After nearly two years in office, President Obama remains untested as a commander in chief during a tense standoff – his own Cuban missile crisis, for instance, or Iranian hostage-taking, Iraqi invasion of Kuwait, or 9/11.
But he'd best prepare for such an encounter in Asia.
Last month, China bared its fangs at America’s chief Asian ally, Japan. Beijing appeared to precipitate a crisis with its weak neighbor when the captain of a Chinese fishing boat deliberately rammed two Japanese Coast Guard vessels near the Senkaku Islands.
For more than a century, Japan has had clear legal control of those rocky, uninhabited islands near Okinawa. But that has not stopped China from recently seeking ownership of them for offshore oil or to show everyone – especially the US Navy – who’s the new boss in Asian waters.
Beijing surprisingly escalated the incident after Japan detained the captain. China retaliated by halting critical mineral exports to Japan and arrested four Japanese visiting China. Even before the incident, the Chinese Navy had been swarming near the islands.
After two weeks of hostile reactions, Japan finally capitulated Sept. 24, releasing the captain. But not before other Asian nations saw just how much of a bully China has become.
The United States praised Tokyo’s decision as a diplomatic necessity – but not before quietly stating that the defense treaty with Japan would require the US military to defend the islands if China took them by force.
The crisis still lingers. China and Japan are demanding apologies. And Tokyo is considering whether to station its regular troops near the Senkaku Islands. The incident is thus a wake-up call for Mr. Obama to prepare for China again flexing its muscles in a dangerous way.
Obama’s national security strategy, however, is to primarily focus on rebuilding the US. Indeed, in September, when China protested about a planned military exercise in the Yellow Sea with a US aircraft carrier, the US backed down rather than risk Chinese anger. And Obama didn’t do much to persuade Beijing that its ally, North Korea, was guilty of sinking a South Korean naval ship last March, killing 46 sailors.
In July, Secretary of State Hillary Rodham Clinton did take a legal stand against China’s bold claims to a set of disputed islands in the South China Sea, saying the claims must be resolved with multilateral diplomacy. But the US hasn’t done much about that since then.
President Clinton was tested by China in 1996 after it lobbed missiles near Taiwan. He sent two aircraft carriers into the area in a show of defense for the island nation, which China claims as its own.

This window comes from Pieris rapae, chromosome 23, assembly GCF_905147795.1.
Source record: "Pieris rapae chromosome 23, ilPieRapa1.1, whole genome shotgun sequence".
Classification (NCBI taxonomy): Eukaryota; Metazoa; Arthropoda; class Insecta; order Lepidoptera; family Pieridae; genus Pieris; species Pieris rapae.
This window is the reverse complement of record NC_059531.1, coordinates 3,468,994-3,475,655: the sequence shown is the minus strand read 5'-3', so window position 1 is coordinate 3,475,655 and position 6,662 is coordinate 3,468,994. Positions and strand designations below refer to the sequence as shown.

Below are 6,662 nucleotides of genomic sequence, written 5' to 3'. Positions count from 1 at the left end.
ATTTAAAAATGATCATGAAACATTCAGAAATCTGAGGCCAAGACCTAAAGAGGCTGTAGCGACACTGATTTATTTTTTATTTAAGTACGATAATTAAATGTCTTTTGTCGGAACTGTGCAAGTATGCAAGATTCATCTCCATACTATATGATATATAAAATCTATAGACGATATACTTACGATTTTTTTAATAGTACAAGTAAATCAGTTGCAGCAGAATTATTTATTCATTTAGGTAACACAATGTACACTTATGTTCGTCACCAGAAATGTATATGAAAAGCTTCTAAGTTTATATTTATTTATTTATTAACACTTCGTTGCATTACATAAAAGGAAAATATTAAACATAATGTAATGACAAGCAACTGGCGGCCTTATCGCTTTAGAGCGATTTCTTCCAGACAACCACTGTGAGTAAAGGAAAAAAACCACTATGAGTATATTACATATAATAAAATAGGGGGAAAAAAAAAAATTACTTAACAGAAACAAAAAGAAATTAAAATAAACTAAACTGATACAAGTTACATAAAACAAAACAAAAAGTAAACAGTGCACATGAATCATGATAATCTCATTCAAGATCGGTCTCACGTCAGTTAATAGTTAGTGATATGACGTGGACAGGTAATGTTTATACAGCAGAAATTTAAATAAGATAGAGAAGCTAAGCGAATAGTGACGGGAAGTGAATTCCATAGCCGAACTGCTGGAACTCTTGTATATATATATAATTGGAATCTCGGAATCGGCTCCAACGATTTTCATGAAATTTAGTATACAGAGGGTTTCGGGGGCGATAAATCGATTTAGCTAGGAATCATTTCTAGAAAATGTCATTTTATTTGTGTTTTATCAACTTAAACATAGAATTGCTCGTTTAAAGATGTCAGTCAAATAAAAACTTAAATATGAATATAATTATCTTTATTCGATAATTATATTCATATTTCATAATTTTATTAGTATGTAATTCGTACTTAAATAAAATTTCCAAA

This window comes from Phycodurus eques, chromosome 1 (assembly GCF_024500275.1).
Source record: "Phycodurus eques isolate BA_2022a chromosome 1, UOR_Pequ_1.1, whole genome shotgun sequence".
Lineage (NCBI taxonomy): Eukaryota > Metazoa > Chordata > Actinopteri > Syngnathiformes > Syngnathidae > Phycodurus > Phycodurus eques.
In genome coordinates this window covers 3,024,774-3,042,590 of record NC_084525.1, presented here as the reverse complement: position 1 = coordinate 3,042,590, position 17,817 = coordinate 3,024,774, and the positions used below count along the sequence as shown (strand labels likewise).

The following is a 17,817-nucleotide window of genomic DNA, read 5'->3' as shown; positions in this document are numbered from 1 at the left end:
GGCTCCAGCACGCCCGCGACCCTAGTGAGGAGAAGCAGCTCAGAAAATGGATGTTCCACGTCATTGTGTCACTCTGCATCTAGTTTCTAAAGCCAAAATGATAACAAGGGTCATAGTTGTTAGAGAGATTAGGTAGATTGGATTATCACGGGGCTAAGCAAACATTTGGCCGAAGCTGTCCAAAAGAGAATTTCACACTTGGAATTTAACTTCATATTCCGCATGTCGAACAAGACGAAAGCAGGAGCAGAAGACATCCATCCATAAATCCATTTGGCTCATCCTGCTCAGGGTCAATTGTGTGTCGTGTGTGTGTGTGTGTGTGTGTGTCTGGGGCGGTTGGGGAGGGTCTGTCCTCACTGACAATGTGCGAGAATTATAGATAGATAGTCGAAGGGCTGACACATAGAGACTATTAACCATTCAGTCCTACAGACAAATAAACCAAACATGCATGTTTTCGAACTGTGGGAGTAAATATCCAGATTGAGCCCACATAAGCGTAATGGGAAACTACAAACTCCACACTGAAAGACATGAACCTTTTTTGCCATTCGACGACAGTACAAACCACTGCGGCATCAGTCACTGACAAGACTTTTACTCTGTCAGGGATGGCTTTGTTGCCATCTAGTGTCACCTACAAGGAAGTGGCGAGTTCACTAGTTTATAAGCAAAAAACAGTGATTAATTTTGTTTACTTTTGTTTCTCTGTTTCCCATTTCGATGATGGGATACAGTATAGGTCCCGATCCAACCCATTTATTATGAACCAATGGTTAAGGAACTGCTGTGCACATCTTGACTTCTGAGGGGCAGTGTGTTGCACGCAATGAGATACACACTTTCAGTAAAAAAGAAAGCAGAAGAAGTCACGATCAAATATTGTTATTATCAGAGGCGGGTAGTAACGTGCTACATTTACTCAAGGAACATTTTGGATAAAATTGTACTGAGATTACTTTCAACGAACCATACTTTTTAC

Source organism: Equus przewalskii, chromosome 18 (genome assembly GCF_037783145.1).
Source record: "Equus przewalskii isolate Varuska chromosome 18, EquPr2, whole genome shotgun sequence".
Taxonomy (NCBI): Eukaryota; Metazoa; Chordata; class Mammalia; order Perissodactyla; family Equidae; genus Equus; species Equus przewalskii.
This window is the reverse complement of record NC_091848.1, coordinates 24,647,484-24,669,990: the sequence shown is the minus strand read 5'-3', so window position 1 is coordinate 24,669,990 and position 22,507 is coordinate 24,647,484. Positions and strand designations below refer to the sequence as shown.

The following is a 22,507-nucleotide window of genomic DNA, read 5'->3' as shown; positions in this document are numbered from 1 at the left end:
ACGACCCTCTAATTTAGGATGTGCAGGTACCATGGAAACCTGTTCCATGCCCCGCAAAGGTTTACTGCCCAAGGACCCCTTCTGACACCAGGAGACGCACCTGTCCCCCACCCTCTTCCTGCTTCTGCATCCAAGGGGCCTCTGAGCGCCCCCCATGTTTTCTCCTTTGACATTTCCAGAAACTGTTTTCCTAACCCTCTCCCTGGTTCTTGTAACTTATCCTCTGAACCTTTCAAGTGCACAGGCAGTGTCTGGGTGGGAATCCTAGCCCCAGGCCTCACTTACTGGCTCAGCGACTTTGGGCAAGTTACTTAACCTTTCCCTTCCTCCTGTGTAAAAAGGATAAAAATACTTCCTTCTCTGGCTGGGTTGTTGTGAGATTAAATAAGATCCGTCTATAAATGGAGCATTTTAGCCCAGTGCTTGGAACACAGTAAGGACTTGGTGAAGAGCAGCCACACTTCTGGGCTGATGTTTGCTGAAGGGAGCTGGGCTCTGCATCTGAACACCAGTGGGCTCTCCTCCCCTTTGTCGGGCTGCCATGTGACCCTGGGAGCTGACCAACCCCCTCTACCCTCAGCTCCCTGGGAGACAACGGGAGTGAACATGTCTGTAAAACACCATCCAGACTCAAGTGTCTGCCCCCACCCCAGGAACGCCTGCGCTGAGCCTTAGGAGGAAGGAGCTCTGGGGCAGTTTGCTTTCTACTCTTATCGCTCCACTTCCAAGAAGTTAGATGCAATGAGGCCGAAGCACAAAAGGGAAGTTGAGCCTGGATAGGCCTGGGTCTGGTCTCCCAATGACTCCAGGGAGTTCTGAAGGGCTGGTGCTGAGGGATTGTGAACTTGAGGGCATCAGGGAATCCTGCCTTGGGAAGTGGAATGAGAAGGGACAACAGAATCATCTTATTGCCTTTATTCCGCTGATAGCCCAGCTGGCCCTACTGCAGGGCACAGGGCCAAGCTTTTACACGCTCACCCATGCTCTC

But these days China sees the US as weak. The American economy is stagnant. Many of the top Obama officials, such as Chief of Staff Rahm Emanuel and Defense Secretary Robert Gates, are leaving the administration. The president wants major cuts in the Pentagon. US forces began to leave Iraq this year, and Obama plans to start a US retreat from Afghanistan next year.
Since 2009, China has become more assertive in Asia. It recently told its neighbors that they are “small countries” while China is a “large country” – and that they should not expect an equal relationship.
This bluntness only raised fears of confrontation, especially as China expands it naval reach. Japan now wonders if it can count on the US in a crisis. It is considering a boost in its military spending. Over the past decade, Japan’s defense budget has declined about 5 percent – while China’s spending on its forces has soared.
Obama can help Japan by encouraging it to raise its military spending and invest in more defensive weapons. Such US advice is often needed to overcome decades of Japanese reluctance to become a military power again.
Next month, Japan will host a summit of Asian and Pacific countries. This will provide an opportunity for Obama to make clear where the US stands on China’s coercive actions and his own readiness to respond to a crisis in the region.
China must be persuaded that there is plenty of room in Asia for big nations to work together for security and prosperity. Those nations include Australia, India, the US, Japan, Indonesia, and yes, China.
But until China sees its role as a benign benefactor in Asia, a US president should be ready to check China if it tries to strong-arm its neighbors in an imperialist way or hold them hostage to threats.
If other Asian nations can’t look to the US for backup, they would be well advised to start looking more to themselves.